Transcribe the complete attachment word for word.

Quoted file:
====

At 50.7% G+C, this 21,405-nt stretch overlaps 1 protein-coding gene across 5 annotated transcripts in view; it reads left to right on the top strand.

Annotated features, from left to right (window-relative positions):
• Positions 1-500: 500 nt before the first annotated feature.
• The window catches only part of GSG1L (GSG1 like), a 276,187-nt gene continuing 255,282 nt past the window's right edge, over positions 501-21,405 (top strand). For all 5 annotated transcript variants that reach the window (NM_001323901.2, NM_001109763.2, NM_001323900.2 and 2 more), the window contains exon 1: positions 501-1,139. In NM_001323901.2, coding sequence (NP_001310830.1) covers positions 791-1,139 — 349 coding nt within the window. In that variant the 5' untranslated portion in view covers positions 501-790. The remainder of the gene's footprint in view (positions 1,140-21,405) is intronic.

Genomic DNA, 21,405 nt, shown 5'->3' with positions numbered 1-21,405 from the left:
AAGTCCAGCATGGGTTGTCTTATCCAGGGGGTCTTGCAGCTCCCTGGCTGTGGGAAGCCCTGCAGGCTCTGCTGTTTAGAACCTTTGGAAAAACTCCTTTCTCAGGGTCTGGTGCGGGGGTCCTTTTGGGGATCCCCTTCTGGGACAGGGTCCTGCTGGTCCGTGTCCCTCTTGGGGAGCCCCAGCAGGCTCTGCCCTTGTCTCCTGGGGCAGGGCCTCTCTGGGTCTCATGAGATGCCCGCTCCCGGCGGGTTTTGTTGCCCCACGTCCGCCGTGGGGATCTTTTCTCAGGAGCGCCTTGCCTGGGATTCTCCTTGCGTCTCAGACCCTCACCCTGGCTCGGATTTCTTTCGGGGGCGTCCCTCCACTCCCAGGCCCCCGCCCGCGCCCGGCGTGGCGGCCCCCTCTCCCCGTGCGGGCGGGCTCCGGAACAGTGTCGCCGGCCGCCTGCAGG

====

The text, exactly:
At 50.7% G+C, this 21,405-nt stretch overlaps 1 protein-coding gene across 5 annotated transcripts in view; it reads left to right on the top strand.

Annotated features, from left to right (window-relative positions):
• Positions 1-500: 500 nt before the first annotated feature.
• The window catches only part of GSG1L (GSG1 like), a 276,187-nt gene continuing 255,282 nt past the window's right edge, over positions 501-21,405 (top strand). For all 5 annotated transcript variants that reach the window (NM_001323901.2, NM_001109763.2, NM_001323900.2 and 2 more), the window contains exon 1: positions 501-1,139. In NM_001323901.2, coding sequence (NP_001310830.1) covers positions 791-1,139 — 349 coding nt within the window. In that variant the 5' untranslated portion in view covers positions 501-790. The remainder of the gene's footprint in view (positions 1,140-21,405) is intronic.

Genomic DNA, 21,405 nt, shown 5'->3' with positions numbered 1-21,405 from the left:
AAGTCCAGCATGGGTTGTCTTATCCAGGGGGTCTTGCAGCTCCCTGGCTGTGGGAAGCCCTGCAGGCTCTGCTGTTTAGAACCTTTGGAAAAACTCCTTTCTCAGGGTCTGGTGCGGGGGTCCTTTTGGGGATCCCCTTCTGGGACAGGGTCCTGCTGGTCCGTGTCCCTCTTGGGGAGCCCCAGCAGGCTCTGCCCTTGTCTCCTGGGGCAGGGCCTCTCTGGGTCTCATGAGATGCCCGCTCCCGGCGGGTTTTGTTGCCCCACGTCCGCCGTGGGGATCTTTTCTCAGGAGCGCCTTGCCTGGGATTCTCCTTGCGTCTCAGACCCTCACCCTGGCTCGGATTTCTTTCGGGGGCGTCCCTCCACTCCCAGGCCCCCGCCCGCGCCCGGCGTGGCGGCCCCCTCTCCCCGTGCGGGCGGGCTCCGGAACAGTGTCGCCGGCCGCCTGCAGG